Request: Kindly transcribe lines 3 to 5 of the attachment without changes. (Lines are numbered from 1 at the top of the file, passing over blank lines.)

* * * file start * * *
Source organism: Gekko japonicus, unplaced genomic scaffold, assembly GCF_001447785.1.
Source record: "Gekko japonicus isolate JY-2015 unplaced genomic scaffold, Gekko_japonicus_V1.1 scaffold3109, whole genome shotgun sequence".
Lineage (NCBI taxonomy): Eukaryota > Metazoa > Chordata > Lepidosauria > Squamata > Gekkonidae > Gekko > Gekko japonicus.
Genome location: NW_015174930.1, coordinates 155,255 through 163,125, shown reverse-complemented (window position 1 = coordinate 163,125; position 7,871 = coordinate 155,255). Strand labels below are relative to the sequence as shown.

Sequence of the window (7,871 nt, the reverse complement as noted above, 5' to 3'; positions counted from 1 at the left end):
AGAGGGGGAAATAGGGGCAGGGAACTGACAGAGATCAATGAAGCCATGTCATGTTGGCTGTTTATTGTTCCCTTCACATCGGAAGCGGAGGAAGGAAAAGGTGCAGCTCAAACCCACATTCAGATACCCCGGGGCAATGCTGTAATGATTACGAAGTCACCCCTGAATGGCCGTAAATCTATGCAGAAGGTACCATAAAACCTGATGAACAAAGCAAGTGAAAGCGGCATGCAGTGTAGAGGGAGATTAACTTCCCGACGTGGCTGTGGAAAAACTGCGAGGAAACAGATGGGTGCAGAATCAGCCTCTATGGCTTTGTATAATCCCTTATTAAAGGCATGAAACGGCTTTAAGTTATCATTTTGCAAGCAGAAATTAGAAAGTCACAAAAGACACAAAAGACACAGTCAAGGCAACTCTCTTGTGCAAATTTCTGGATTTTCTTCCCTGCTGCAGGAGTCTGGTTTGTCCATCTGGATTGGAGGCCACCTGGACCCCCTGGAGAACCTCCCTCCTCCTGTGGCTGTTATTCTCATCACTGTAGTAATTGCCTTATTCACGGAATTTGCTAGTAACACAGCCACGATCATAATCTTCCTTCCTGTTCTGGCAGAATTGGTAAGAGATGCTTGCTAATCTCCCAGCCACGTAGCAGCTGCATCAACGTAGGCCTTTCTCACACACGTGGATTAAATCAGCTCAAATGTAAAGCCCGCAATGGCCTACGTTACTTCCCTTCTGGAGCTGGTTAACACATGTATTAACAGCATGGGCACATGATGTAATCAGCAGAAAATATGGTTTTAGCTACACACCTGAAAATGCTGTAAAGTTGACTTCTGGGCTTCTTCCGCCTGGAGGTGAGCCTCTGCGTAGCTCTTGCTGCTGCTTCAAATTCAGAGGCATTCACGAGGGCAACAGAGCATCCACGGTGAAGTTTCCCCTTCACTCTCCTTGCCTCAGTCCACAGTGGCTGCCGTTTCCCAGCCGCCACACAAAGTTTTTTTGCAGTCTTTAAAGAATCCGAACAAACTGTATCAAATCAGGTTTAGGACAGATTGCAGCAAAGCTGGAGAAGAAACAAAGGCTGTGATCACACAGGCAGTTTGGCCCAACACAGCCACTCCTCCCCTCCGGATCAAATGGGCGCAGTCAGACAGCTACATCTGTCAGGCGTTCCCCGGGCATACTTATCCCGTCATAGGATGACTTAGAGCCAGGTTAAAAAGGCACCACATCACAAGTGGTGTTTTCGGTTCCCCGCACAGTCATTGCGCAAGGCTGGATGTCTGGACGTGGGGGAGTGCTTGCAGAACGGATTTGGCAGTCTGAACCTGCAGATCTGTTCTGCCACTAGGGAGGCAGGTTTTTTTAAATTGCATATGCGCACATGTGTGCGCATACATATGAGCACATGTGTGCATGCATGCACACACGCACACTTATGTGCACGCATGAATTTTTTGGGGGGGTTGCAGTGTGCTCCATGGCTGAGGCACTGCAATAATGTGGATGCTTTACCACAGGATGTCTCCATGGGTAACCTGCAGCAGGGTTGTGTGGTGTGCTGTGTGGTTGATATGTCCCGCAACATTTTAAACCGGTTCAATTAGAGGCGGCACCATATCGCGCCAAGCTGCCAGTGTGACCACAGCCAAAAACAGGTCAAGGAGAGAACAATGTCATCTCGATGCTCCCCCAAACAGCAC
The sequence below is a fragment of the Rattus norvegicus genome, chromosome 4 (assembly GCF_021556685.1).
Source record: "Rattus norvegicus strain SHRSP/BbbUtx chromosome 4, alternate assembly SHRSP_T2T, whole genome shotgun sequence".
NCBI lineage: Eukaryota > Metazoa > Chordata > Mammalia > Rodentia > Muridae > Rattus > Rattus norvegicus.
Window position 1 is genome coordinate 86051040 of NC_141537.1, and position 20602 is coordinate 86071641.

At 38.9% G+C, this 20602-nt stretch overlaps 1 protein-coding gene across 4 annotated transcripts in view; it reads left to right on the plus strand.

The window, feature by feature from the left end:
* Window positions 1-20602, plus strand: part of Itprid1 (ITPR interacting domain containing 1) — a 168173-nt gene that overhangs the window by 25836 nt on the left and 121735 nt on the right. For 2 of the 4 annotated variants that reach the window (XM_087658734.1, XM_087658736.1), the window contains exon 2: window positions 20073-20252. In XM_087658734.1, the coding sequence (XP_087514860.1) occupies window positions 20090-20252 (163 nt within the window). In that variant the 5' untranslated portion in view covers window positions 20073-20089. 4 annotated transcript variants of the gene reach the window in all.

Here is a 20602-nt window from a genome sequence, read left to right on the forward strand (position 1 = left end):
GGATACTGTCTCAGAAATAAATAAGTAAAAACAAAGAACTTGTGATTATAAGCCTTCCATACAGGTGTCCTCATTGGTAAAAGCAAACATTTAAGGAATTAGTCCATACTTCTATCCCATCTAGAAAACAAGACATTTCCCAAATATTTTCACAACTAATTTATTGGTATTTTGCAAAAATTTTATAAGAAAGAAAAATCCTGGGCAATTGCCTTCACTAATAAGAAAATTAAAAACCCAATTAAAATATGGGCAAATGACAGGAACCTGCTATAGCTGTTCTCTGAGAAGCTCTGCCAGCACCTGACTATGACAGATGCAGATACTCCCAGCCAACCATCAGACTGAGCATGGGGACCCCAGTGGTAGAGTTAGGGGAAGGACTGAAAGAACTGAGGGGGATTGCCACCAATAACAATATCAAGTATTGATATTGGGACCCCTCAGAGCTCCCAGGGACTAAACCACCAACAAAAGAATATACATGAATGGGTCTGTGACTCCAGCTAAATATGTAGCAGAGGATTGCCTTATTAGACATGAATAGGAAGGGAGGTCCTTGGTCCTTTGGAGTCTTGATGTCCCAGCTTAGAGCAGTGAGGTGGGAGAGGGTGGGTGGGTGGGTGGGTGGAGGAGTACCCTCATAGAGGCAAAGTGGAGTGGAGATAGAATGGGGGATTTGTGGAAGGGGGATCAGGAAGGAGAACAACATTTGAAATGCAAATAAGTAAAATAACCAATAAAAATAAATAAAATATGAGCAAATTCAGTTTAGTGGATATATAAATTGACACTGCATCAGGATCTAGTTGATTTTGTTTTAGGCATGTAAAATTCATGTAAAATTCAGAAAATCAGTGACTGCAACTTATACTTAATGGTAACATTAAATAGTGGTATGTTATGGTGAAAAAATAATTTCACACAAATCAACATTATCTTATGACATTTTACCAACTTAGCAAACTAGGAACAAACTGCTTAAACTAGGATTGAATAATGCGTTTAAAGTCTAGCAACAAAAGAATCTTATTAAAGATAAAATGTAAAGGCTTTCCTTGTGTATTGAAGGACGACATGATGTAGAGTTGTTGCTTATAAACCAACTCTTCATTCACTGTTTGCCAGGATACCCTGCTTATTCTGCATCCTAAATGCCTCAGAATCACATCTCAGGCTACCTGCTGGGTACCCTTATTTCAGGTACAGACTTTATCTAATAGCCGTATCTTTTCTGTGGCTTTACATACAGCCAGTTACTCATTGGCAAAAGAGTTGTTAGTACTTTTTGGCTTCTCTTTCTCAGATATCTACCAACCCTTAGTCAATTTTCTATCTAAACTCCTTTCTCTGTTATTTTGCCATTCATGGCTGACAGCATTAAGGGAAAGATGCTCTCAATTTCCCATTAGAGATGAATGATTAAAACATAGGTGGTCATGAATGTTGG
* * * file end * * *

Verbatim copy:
Lineage (NCBI taxonomy): Eukaryota > Metazoa > Chordata > Lepidosauria > Squamata > Gekkonidae > Gekko > Gekko japonicus.
Genome location: NW_015174930.1, coordinates 155,255 through 163,125, shown reverse-complemented (window position 1 = coordinate 163,125; position 7,871 = coordinate 155,255). Strand labels below are relative to the sequence as shown.

Sequence of the window (7,871 nt, the reverse complement as noted above, 5' to 3'; positions counted from 1 at the left end):